January 8, 2019

Engaging New Partners to Build Entrepreneurial Communities

By: Gary Schoeniger






By Gary Schoeniger & Chris Thompson, president of Civic Collaboration Consultants, LLC

We all know that entrepreneurship is vital to creating prosperous communities and the need to encourage and support entrepreneurial activity at all levels of society has never been more important than it is today. After all, entrepreneurs have become the engines of economic growth, not only starting new businesses that create jobs and revitalize our communities but also transforming existing organizations, advancing our understanding of the world and improving the overall quality of our lives.

Yet we cannot rely solely on venture-backed high growth entrepreneurship or main street small business owners to revitalize our communities. We must encourage and support the development of entrepreneurial mindsets at all levels of society, in all sectors including public, private, academic, and nonprofit. In other words, we must work together to create entrepreneurial communities.

Community colleges are ideally poised to catalyze such change. Yet creating entrepreneurial communities cannot be accomplished by a single entity or organization, it requires a shared vision and coordinated action among many including public officials, business leaders, philanthropists, non-profit leaders, educators, and other community stakeholders.

Such cross-sector collaboration can be challenging and efforts to do so often devolve into “co-blab-oration” — endless meetings, a lot of talk and few results. Yet when properly organized and implemented, collaboration can become a powerful force for enduring, positive change. Engaging new partners to align interests and coordinate actions require a data-driven process designed to build trust. Facilitating such a process requires the capacity to foster shared learning, build consensus and communicate with diverse stakeholders. Most importantly, such efforts demand the exercise of collaborative leadership to build, support and sustain momentum while ensuring a commitment over the long haul.

Community colleges are well positioned to catalyze and support such cross-sector collaborations in part because they work with all segments of the community and regularly convene and engage with diverse stakeholders to help develop on-the-ground solutions to complex challenges ranging from workforce development to public health. And, as demonstrated by the growing membership of NACCE, there is increased awareness and commitment by community colleges to fostering vitality through entrepreneurship.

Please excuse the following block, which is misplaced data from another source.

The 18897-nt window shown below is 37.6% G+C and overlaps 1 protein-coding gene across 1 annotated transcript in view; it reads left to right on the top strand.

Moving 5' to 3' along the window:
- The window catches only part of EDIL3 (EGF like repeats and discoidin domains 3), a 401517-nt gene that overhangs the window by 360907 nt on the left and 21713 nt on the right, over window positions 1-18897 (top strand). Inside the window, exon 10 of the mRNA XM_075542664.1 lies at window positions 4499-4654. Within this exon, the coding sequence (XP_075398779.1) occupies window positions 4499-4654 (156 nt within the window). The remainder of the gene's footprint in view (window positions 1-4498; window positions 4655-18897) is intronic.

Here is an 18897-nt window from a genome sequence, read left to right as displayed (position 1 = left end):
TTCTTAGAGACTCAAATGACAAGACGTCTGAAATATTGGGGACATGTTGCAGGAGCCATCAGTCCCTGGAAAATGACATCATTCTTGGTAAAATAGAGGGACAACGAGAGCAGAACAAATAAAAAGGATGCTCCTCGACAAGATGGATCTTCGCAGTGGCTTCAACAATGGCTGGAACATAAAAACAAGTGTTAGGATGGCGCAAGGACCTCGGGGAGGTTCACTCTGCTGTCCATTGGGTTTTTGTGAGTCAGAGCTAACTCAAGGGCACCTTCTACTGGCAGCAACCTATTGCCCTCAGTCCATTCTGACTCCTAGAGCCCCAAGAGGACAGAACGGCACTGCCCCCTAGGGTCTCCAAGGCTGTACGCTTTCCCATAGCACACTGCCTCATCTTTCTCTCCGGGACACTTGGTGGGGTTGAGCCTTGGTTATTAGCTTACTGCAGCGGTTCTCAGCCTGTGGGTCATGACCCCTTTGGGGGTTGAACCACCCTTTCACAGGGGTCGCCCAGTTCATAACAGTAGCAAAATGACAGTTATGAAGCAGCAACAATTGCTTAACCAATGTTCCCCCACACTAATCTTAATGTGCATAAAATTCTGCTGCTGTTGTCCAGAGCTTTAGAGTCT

Catalyzing a collaboration designed to build an entrepreneurial community will require community colleges to engage new partners in a purposeful and intentional way. The list of potential partners is long and includes chambers of commerce and individual businesses, financial institutions, community-based social ventures, local governments, community, family and private foundations, and United Ways. Each of these potential partners has different perspectives, priorities, and motivations. The temptation to convene all of these players is great and community colleges certainly have the facilities to host such convenings. But experience teaches us that effective collaborations move at the speed of trust. And trust begins with one-to-one conversations rather than community-wide events.

Because of their strong connections across all sectors and their long-term commitment, community college leaders can initiate cross-sector collaboration by engaging new partners in one-to-one conversations to explore their willingness to build a more entrepreneurial community. These one-to-one conversations should be designed to help stakeholders explore compelling questions that prompt new ways of thinking, inspire creativity, and help frame further discussions.

What compelling questions should community college leaders ask to engage partners in building a more entrepreneurial community?  We might begin by asking, what would our community look like if everyone was empowered by an entrepreneurial mindset? By asking such aspirational questions, community college leaders can engage new partners to create a shared vision for a community that is better prepared to adapt and thrive in today’s rapidly changing world.